Quick Start Your Commute

June 30, 2021

Riding to work for the first time can be daunting. But with some preparation, riding between home and the office can be a breeze. Here’s a checklist to help you bike to the office with confidence.

Gear up

So many biking accoutrements are a matter of personal choice, but there are two basic essentials:

  1. Helmet: The Giro Register MIPS is one of our favorites. This universal fit helmet comes with MIPS (a technology that protects against brain injury), is lightweight, and clocks in at $60. For a cheaper option, check out the Stanford Campus Bike Shop, where you can purchase a Consumer Product Safety Commission-tested helmet for a cool $25. For more on helmets, including fit and recommendations, check out our Helmet Guide.

  2. Lights if you’re biking at night: Knog makes a great USB charging light set that uses a rubber strap system to hook on and off the bike. These will help others see you at night, but don’t expect them to light up your path. For more recommendations, see our bike lights post.

☑ Choose comfy clothes

We’re firm believers in clothes that can do double duty. If you need to wear business attire, you can in fact bike in skirts, suits, slacks, oxfords, pumps, etc. If you have a long, hilly, or otherwise sweaty commute, it’s nice to bike in workout clothes and change when you get to work. You don’t need technicolor spandex, but sometimes those padded shorts help with long commutes.

☑ Plan your route

Google Maps is a good tool for finding a good bike route. To get a route:

  • Type in your work destination in the search bar

  • Click the “Directions” icon

  • Put in your home address

  • Select the bicycle icon

Maps will generate one to several route options that are generally good for bikes. Pro tip: If you click on the “Layers” icon on the bottom of your map, then the “Biking” icon, the map will become awash with green squiggles. These lines indicate roads or paths that are generally good for cyclists.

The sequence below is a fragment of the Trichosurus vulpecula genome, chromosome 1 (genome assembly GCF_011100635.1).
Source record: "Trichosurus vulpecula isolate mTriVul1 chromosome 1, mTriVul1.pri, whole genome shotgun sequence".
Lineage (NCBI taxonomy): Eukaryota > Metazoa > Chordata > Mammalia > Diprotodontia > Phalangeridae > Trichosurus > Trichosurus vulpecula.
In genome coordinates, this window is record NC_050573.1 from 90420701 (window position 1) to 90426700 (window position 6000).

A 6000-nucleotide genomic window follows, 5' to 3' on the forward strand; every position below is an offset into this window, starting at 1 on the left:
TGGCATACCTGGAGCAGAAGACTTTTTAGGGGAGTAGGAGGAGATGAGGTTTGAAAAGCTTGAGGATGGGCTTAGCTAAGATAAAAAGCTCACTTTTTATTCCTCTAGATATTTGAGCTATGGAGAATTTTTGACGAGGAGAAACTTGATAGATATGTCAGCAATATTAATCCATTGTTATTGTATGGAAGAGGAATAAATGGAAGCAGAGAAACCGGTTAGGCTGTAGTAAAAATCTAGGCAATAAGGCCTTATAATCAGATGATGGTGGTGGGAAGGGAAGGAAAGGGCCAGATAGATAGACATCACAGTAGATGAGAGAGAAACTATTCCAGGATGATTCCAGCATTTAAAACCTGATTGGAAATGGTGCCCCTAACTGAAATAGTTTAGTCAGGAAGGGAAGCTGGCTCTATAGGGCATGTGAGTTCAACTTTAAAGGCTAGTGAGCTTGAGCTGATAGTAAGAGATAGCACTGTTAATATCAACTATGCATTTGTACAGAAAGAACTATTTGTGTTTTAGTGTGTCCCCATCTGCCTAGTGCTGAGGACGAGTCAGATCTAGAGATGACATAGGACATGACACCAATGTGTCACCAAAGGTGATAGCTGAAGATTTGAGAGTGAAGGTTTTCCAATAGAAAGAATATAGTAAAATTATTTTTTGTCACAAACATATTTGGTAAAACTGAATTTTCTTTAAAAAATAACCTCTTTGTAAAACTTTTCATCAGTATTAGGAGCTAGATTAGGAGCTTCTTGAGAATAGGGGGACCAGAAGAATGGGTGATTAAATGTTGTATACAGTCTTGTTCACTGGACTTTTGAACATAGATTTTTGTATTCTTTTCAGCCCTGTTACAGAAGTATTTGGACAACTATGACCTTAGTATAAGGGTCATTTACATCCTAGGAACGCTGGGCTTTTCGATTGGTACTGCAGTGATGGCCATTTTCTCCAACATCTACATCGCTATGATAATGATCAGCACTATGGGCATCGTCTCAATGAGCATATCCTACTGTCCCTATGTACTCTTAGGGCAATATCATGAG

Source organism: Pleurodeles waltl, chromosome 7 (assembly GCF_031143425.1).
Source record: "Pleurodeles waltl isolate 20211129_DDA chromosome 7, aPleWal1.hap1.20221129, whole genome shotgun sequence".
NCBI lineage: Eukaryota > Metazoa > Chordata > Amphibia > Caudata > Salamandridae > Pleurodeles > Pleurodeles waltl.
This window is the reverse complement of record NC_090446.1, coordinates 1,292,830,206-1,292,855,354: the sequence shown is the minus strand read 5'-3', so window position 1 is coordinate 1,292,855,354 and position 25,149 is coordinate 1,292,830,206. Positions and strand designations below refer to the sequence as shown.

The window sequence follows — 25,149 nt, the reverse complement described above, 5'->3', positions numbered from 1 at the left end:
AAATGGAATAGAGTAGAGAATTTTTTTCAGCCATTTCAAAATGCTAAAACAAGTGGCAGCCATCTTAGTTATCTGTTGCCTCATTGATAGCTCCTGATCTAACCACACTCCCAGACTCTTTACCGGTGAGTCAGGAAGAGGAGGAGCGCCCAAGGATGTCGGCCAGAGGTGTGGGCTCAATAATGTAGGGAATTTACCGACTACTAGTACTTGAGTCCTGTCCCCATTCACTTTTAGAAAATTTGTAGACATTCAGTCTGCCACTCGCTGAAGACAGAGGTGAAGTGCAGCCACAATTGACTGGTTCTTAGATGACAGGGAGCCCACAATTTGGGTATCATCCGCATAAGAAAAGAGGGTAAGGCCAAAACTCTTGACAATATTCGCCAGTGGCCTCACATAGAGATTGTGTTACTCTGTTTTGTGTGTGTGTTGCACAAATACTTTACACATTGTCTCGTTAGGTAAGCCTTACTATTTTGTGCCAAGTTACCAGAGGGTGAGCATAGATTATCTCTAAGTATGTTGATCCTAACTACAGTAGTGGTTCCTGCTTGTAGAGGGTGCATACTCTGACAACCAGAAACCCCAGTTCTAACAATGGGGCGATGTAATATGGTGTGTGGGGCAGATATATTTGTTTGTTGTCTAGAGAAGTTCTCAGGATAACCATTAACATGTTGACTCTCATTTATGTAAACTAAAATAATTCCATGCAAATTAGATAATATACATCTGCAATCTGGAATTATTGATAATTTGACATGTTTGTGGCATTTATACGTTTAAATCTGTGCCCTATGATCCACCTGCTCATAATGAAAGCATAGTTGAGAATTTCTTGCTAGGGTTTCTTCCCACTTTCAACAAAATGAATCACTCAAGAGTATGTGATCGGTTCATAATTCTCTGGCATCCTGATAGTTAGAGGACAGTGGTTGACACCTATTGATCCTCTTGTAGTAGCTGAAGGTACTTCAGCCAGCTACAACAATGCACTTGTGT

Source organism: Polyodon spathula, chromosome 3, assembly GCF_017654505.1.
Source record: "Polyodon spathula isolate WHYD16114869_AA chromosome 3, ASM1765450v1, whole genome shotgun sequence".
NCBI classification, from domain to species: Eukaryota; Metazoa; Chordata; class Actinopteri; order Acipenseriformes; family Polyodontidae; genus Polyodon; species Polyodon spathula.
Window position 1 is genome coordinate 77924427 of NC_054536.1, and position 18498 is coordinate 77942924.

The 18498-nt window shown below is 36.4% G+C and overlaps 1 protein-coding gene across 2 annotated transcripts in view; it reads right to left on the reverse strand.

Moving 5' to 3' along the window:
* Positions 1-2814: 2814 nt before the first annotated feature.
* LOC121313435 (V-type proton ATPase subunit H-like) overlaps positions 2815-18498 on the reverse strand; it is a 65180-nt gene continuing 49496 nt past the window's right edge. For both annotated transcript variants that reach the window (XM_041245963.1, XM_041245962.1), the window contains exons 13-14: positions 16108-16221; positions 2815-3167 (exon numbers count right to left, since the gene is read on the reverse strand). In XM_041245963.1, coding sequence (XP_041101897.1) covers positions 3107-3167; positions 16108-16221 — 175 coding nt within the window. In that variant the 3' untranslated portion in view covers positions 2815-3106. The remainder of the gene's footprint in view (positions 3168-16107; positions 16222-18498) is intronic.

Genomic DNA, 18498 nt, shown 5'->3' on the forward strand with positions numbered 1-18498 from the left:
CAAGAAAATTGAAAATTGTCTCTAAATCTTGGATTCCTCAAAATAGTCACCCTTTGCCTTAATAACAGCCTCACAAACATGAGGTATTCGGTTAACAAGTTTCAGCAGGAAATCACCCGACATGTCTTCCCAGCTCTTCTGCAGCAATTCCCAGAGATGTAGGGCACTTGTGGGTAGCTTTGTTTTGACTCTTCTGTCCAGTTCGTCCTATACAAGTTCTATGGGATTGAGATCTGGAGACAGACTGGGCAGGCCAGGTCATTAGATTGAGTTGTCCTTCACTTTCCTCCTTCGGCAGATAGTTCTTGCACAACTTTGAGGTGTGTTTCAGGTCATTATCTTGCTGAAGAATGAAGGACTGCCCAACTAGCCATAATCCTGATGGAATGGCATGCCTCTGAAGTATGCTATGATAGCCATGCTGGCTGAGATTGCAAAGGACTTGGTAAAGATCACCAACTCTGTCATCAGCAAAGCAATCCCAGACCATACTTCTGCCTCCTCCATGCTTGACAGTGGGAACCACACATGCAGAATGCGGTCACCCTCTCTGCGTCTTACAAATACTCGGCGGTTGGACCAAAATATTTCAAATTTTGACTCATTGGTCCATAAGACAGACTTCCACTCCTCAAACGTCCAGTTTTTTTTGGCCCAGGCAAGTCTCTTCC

If you are trying to find a good bike route to work, we have some resources you may want to check out. First is our in-house bike map — these are "bunny slope" routes sourced by actual SRP employees who ride every day. Additionally you may find our routing blog post helpful.

If you’re riding a commute route for the first time, we suggest doing it on the weekend first. This helps you familiarize yourself with its turns and gives you a sense of how safe you’ll feel riding it during commute hours.

Make sure your bike is rideable

Before riding any bike, there are a few items you want to check out to make sure the bike is functioning safely. Thankfully there’s an easy way to remember this: the ABC Quick Check.

  • Air: Make sure the tires are pumped up and hold air.

  • Brakes: Make sure the bike can stop.

  • Chain and cranks: Make sure the chain, end everything it touches, is clean and functional. Tug lightly on your cranks (these are the round parts with grooved edges that your chain hooks into) to make sure they aren’t loose.

  • Quick: Make sure the quick releases (a.k.a. wheel axles) are properly tightened.

  • Check: Take a quick spin to listen for any odd noises.

Here’s a short video that explains how to perform the ABC Quick Check.

Track your ride and get rewards

When you register at SRPGO.com and track the days you commute by bicycle, you earn reward points for gift cards of your choice or donations to nonprofits. Registration also grants you access to the Guaranteed Ride Program (in case your bike breaks down to or from work), free Zipcar registration, prize drawings and rewards, special events, and more.

Helpful hint: You can automatically sync your SRPGO account with your Strava account to automatically track commute trips. Or download the commute tracker found on your SRPGO home dashboard to accomplish automatic tracking.

Let us know how it went!

Drop us a line at srpgo@stanford.edu. We’d love to hear what worked, what didn’t, and how we can help.

Want more on commuting by bike? Check out Bike Commuting Basics and Urban Riding for more detailed information.


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